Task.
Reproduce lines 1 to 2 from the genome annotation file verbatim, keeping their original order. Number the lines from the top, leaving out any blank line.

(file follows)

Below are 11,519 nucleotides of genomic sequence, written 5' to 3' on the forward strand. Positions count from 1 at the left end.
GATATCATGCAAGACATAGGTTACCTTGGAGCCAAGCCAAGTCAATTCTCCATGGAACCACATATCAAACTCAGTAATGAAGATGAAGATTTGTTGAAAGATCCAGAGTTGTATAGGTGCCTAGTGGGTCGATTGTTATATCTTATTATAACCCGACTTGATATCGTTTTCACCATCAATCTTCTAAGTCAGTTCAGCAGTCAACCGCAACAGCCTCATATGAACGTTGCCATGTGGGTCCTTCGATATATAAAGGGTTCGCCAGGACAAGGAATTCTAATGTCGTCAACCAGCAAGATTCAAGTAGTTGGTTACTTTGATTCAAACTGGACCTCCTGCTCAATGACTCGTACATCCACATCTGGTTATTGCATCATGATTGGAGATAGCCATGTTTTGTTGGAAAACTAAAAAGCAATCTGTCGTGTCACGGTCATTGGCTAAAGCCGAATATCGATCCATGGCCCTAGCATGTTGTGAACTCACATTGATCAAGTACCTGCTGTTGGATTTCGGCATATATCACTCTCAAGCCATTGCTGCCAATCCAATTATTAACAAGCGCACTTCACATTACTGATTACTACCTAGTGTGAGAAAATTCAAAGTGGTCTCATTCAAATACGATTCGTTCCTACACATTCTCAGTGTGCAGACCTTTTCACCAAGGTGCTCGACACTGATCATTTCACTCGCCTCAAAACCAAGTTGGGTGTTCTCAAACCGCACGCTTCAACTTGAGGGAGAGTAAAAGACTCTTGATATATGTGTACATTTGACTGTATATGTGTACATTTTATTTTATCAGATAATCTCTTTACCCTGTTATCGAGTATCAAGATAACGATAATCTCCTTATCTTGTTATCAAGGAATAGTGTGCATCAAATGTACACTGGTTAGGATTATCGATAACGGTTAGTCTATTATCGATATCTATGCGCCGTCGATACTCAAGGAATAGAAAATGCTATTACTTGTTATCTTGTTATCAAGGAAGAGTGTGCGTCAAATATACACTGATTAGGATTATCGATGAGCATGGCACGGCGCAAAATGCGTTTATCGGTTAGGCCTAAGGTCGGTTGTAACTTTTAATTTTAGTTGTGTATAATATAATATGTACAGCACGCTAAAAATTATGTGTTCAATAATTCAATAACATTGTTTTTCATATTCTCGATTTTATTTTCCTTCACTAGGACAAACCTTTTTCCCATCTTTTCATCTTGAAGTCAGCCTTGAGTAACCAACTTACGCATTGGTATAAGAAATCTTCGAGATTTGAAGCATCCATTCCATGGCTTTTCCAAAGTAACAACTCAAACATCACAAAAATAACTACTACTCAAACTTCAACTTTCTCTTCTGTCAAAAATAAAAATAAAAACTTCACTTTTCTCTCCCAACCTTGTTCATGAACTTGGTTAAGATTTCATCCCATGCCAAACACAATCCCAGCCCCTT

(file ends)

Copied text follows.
Below are 11,519 nucleotides of genomic sequence, written 5' to 3' on the forward strand. Positions count from 1 at the left end.
GATATCATGCAAGACATAGGTTACCTTGGAGCCAAGCCAAGTCAATTCTCCATGGAACCACATATCAAACTCAGTAATGAAGATGAAGATTTGTTGAAAGATCCAGAGTTGTATAGGTGCCTAGTGGGTCGATTGTTATATCTTATTATAACCCGACTTGATATCGTTTTCACCATCAATCTTCTAAGTCAGTTCAGCAGTCAACCGCAACAGCCTCATATGAACGTTGCCATGTGGGTCCTTCGATATATAAAGGGTTCGCCAGGACAAGGAATTCTAATGTCGTCAACCAGCAAGATTCAAGTAGTTGGTTACTTTGATTCAAACTGGACCTCCTGCTCAATGACTCGTACATCCACATCTGGTTATTGCATCATGATTGGAGATAGCCATGTTTTGTTGGAAAACTAAAAAGCAATCTGTCGTGTCACGGTCATTGGCTAAAGCCGAATATCGATCCATGGCCCTAGCATGTTGTGAACTCACATTGATCAAGTACCTGCTGTTGGATTTCGGCATATATCACTCTCAAGCCATTGCTGCCAATCCAATTATTAACAAGCGCACTTCACATTACTGATTACTACCTAGTGTGAGAAAATTCAAAGTGGTCTCATTCAAATACGATTCGTTCCTACACATTCTCAGTGTGCAGACCTTTTCACCAAGGTGCTCGACACTGATCATTTCACTCGCCTCAAAACCAAGTTGGGTGTTCTCAAACCGCACGCTTCAACTTGAGGGAGAGTAAAAGACTCTTGATATATGTGTACATTTGACTGTATATGTGTACATTTTATTTTATCAGATAATCTCTTTACCCTGTTATCGAGTATCAAGATAACGATAATCTCCTTATCTTGTTATCAAGGAATAGTGTGCATCAAATGTACACTGGTTAGGATTATCGATAACGGTTAGTCTATTATCGATATCTATGCGCCGTCGATACTCAAGGAATAGAAAATGCTATTACTTGTTATCTTGTTATCAAGGAAGAGTGTGCGTCAAATATACACTGATTAGGATTATCGATGAGCATGGCACGGCGCAAAATGCGTTTATCGGTTAGGCCTAAGGTCGGTTGTAACTTTTAATTTTAGTTGTGTATAATATAATATGTACAGCACGCTAAAAATTATGTGTTCAATAATTCAATAACATTGTTTTTCATATTCTCGATTTTATTTTCCTTCACTAGGACAAACCTTTTTCCCATCTTTTCATCTTGAAGTCAGCCTTGAGTAACCAACTTACGCATTGGTATAAGAAATCTTCGAGATTTGAAGCATCCATTCCATGGCTTTTCCAAAGTAACAACTCAAACATCACAAAAATAACTACTACTCAAACTTCAACTTTCTCTTCTGTCAAAAATAAAAATAAAAACTTCACTTTTCTCTCCCAACCTTGTTCATGAACTTGGTTAAGATTTCATCCCATGCCAAACACAATCCCAGCCCCTT